oe-qky-src on github

'oe-qky-src' is my custom layer for OpenEmbedded, to compile from source all the packages required for a typical Quirky, Puppy, or other Puppy-derivative.

Furthermore, it is now on github:

There is a nice "readme".

If you look in quirky/meta-quirky/recipes-quirky, there are about 140 recipes, packages that I have imported to OE.
The reason that I had to do all this work, is partly because OE targets embedded systems rather than a generic Linux distribution. Also partly because Puppy and derivatives are different from other Linuxes, with a different selection of packages, and many unique to Puppy.

You will also see folder 'downloads-oe'. This has snapshot tarballs of OpenEmbedded, taken just when the Pyro release was announced. I have provided the snapshots so that anyone building oe-quirky will get the exact same result as me.

To help me manage the github site, I have brought back SmartGit. This is a very nice GUI git manager tool, that I experimented with about a year ago:

...seem to recall, forum member 'gcmartin' put those instructions together into a single file.

Here is my original blog post about SmartGit, April 2016:

I have got SmartGit installed on my mid-tower desktop PC, as well as the Adobe JRE version 8u131.

I did briefly look at some others, for example Gitkraken, Git-tool and GitAhead, but each one had problems.
SmartGit is very sophisticated, and above all "just works". It is free for non-commercial use.

If anyone downloads 'oe-qky-src' and does a build, they will have binary packages, but then what? They will need woofQ to build a distro. Currently I am only providing woofQ as tarballs, and will upload the latest soon. However, maybe should put that on github also (?).
The woof-CE guys could also import the packages from oe-qky-src, they will need my script '0pre-oe', that will be in the next upload of woofQ.

SmartGit website:
Posted on 23 Jun 2017, 18:45 - Categories: Linux

OE build underway

As reported yesterday, I got through the long list of packages to be imported into OpenEmbedded:

To round it off, I also imported lots of xf86-video-* (Xorg video drivers) packages. However, several are cross-compiler unfriendly -- those are all exhibiting the same problem in the configure script, so I could probably figure out a fix.
For now though, will probably compile them in the target system and create PETs.

This evening have commenced the x86_64 target build, and am timing it. The previous build took about 9.5 hours.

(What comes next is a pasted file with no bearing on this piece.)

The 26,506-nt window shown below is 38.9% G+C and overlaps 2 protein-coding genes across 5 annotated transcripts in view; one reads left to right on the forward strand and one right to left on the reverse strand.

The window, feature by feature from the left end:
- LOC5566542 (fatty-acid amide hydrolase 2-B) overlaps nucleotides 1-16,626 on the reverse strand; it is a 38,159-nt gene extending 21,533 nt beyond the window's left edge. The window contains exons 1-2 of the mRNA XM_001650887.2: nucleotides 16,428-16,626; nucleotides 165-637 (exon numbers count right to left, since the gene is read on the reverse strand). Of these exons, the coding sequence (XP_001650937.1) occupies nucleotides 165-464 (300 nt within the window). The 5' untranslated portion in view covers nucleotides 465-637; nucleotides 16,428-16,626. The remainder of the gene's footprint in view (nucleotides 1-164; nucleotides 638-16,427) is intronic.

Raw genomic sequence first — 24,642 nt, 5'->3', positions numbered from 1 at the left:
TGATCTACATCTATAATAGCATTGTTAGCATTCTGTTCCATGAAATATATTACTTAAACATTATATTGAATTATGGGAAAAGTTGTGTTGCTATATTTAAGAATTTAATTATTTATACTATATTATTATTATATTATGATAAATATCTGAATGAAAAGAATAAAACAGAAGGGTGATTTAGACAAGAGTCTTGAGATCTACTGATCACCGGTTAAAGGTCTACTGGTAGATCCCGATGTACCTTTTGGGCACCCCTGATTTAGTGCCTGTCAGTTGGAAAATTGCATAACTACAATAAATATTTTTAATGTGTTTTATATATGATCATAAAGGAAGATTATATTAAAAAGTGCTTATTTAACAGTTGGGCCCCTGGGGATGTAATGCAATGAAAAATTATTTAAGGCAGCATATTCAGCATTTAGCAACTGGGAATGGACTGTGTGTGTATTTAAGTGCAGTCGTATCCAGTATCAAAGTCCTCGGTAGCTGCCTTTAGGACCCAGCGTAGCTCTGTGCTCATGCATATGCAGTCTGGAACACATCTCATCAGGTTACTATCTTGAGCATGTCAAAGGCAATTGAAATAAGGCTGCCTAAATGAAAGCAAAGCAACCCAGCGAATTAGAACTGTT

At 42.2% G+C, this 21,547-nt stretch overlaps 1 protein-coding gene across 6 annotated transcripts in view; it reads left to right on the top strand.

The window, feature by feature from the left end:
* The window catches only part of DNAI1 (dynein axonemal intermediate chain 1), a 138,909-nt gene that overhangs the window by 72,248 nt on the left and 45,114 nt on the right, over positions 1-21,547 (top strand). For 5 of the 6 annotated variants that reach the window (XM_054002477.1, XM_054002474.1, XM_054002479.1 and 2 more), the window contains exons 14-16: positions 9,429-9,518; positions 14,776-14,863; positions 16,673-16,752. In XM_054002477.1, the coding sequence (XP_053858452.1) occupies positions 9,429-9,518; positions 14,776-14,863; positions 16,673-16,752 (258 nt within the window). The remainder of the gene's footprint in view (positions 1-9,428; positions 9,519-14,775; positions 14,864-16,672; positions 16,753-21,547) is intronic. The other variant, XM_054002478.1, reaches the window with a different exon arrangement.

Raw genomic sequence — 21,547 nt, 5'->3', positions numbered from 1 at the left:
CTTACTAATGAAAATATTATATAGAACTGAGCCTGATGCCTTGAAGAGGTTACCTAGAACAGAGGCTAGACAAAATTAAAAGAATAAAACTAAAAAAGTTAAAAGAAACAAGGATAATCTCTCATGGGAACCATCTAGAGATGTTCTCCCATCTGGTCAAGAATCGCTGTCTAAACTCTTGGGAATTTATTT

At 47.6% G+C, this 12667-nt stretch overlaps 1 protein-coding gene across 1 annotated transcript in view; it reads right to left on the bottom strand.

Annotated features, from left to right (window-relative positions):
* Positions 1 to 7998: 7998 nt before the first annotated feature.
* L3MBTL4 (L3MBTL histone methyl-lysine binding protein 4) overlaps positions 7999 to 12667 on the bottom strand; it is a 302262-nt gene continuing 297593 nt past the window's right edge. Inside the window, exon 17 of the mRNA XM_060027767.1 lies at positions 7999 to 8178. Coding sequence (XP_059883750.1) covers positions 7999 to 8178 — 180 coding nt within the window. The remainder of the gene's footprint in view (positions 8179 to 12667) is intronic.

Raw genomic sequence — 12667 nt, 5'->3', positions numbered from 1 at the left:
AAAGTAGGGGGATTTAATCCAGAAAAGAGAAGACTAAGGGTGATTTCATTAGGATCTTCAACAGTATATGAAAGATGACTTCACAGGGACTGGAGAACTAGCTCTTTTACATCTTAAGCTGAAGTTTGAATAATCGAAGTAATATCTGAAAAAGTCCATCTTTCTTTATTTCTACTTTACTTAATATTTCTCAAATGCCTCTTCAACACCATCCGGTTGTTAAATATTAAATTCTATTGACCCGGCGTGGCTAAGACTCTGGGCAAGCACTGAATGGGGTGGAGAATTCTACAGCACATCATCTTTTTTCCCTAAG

This time there are many more packages, however that does not necessarily mean the build will take longer, as previously the last couple of hours was just libreoffice compiling, when all others had finished -- with a multicore CPU, those extra cores can be kept busy if there are more packages to compile.
Posted on 21 Jun 2017, 19:28 - Categories: Linux

Netpbm compiled in OpenEmbedded

Ha ha, this needs an announcement on its own, as it took me all day.


The utilities are used in Puppy and derivatives, performing vital core functions.
I am still using version 10.34, as later versions had a bug with merging of overlaid images, or so I recall -- that is going back a few years, and perhaps the latest version has fixed whatever that bug was -- anyway, I am staying with the version that I know works.

There is a very old recipe for OE, for "classic OE" and netpbm 10.28. It did have some good stuff in it, that I was able to use, so would like to acknowledge that effort:

That recipe was just the starting point, and there were major challenges, but kept going and finally it compiled -- had a late evening meal!
Posted on 16 Jun 2017, 20:39 - Categories: Linux

More imported, getting there

I have been reporting on the ongoing effort to import source packages into OpenEmbedded:

This morning, imported these:

There's a dejavu thing going on here, as I went through this exercise later 2014, for T2, for example see this blog post:

I see 'gwhere' listed back then. failed this time, put it in the too-hard basket for now. Some packages are inherently cross-compiler-unfriendly. Ditto for 'inkscapelite'.

T2 is different, it has a non-cross-compile mode (if host and target archs are the same), then able to chroot into the target rootfs. This enables gwhere and inkscapelite to compile.
Posted on 14 Jun 2017, 10:02 - Categories: Linux

More packages imported to OE

I posted yesterday about the effort to import the rest of the Puppy/Quirky packages into OpenEmbedded:

Today I have imported this lot:

Hmm, I thought that there were about a dozen still to do, but the list has grown, now another 22 waiting to be imported.
Posted on 11 Jun 2017, 17:54 - Categories: Linux

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